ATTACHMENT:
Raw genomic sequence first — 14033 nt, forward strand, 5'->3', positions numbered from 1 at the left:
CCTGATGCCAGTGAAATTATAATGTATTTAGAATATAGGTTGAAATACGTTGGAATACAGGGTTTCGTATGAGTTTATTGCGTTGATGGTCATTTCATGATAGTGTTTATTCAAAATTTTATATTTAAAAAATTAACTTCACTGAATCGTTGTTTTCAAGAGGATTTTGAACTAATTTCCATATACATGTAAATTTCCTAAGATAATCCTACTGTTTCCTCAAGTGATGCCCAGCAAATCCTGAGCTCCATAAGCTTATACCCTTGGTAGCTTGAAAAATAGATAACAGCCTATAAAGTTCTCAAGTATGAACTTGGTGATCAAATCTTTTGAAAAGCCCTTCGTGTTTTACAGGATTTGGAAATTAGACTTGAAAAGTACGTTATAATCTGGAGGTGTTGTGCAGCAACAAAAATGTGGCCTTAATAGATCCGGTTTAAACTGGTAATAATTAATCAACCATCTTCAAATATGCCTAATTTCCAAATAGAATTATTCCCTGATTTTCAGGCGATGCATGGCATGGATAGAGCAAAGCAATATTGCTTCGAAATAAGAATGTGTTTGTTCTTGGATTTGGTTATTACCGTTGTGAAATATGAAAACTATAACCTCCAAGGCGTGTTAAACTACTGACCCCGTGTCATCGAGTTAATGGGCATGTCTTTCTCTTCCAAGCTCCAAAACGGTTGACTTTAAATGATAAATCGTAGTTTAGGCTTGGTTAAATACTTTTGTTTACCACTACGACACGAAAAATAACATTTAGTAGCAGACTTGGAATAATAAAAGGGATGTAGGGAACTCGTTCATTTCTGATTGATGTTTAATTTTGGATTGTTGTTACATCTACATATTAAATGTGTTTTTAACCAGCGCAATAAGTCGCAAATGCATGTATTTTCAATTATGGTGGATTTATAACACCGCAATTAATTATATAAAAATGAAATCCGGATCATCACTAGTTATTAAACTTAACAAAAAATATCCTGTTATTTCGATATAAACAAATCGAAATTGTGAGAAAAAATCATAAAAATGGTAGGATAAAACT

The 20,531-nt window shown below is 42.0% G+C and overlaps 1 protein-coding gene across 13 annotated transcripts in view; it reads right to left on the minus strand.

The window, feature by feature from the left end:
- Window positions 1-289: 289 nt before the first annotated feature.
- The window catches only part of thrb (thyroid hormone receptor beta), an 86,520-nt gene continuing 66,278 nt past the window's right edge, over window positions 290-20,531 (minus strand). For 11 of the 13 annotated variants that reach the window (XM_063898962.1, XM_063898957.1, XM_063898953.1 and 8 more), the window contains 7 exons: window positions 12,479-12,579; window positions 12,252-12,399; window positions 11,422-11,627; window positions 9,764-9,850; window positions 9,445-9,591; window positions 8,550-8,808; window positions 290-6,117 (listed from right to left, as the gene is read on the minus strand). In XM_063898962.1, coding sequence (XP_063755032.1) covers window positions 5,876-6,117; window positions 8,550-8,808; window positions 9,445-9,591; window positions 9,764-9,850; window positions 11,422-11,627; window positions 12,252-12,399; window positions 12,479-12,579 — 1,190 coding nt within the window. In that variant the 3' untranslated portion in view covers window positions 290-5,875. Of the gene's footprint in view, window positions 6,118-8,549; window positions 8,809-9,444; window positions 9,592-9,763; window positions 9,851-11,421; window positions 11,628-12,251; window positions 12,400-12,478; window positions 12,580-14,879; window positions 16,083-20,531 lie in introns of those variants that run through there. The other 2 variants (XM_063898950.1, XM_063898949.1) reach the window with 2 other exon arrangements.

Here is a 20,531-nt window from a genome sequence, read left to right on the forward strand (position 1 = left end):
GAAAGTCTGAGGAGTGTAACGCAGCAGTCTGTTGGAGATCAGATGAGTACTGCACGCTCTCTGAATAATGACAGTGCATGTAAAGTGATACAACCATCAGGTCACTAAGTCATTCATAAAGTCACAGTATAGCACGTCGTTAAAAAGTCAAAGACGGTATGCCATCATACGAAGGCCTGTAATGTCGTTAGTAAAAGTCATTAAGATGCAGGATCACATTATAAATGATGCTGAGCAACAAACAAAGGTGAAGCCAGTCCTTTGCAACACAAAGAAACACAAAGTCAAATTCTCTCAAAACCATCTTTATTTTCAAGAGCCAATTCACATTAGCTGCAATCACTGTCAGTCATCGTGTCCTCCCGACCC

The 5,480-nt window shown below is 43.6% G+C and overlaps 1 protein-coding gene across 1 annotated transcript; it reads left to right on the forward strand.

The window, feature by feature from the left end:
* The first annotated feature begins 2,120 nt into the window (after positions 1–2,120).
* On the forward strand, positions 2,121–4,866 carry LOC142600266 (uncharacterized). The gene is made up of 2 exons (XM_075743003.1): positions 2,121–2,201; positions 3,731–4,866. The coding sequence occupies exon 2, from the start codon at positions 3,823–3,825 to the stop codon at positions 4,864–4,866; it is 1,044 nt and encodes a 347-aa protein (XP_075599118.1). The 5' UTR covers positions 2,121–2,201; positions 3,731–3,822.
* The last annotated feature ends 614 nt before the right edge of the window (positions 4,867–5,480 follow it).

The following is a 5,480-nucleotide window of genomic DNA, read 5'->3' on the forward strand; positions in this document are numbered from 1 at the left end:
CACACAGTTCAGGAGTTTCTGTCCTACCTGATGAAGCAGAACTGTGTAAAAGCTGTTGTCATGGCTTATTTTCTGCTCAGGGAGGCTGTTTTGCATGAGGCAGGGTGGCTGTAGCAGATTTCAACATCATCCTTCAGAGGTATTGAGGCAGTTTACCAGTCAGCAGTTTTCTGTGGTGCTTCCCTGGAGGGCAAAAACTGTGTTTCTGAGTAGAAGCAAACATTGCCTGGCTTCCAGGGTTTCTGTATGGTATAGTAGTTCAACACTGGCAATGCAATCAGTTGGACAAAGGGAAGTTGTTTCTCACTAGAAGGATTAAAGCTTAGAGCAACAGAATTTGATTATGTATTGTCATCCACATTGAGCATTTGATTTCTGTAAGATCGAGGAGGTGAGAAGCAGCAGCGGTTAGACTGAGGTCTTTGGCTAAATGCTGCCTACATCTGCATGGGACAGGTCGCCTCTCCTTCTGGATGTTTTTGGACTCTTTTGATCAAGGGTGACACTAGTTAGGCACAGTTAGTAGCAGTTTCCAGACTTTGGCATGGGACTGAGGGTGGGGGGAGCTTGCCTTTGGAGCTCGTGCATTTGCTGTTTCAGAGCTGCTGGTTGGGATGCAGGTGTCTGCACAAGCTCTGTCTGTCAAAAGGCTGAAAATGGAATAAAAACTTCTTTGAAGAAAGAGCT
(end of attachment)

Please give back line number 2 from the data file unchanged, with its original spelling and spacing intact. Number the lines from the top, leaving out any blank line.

CCTGATGCCAGTGAAATTATAATGTATTTAGAATATAGGTTGAAATACGTTGGAATACAGGGTTTCGTATGAGTTTATTGCGTTGATGGTCATTTCATGATAGTGTTTATTCAAAATTTTATATTTAAAAAATTAACTTCACTGAATCGTTGTTTTCAAGAGGATTTTGAACTAATTTCCATATACATGTAAATTTCCTAAGATAATCCTACTGTTTCCTCAAGTGATGCCCAGCAAATCCTGAGCTCCATAAGCTTATACCCTTGGTAGCTTGAAAAATAGATAACAGCCTATAAAGTTCTCAAGTATGAACTTGGTGATCAAATCTTTTGAAAAGCCCTTCGTGTTTTACAGGATTTGGAAATTAGACTTGAAAAGTACGTTATAATCTGGAGGTGTTGTGCAGCAACAAAAATGTGGCCTTAATAGATCCGGTTTAAACTGGTAATAATTAATCAACCATCTTCAAATATGCCTAATTTCCAAATAGAATTATTCCCTGATTTTCAGGCGATGCATGGCATGGATAGAGCAAAGCAATATTGCTTCGAAATAAGAATGTGTTTGTTCTTGGATTTGGTTATTACCGTTGTGAAATATGAAAACTATAACCTCCAAGGCGTGTTAAACTACTGACCCCGTGTCATCGAGTTAATGGGCATGTCTTTCTCTTCCAAGCTCCAAAACGGTTGACTTTAAATGATAAATCGTAGTTTAGGCTTGGTTAAATACTTTTGTTTACCACTACGACACGAAAAATAACATTTAGTAGCAGACTTGGAATAATAAAAGGGATGTAGGGAACTCGTTCATTTCTGATTGATGTTTAATTTTGGATTGTTGTTACATCTACATATTAAATGTGTTTTTAACCAGCGCAATAAGTCGCAAATGCATGTATTTTCAATTATGGTGGATTTATAACACCGCAATTAATTATATAAAAATGAAATCCGGATCATCACTAGTTATTAAACTTAACAAAAAATATCCTGTTATTTCGATATAAACAAATCGAAATTGTGAGAAAAAATCATAAAAATGGTAGGATAAAACT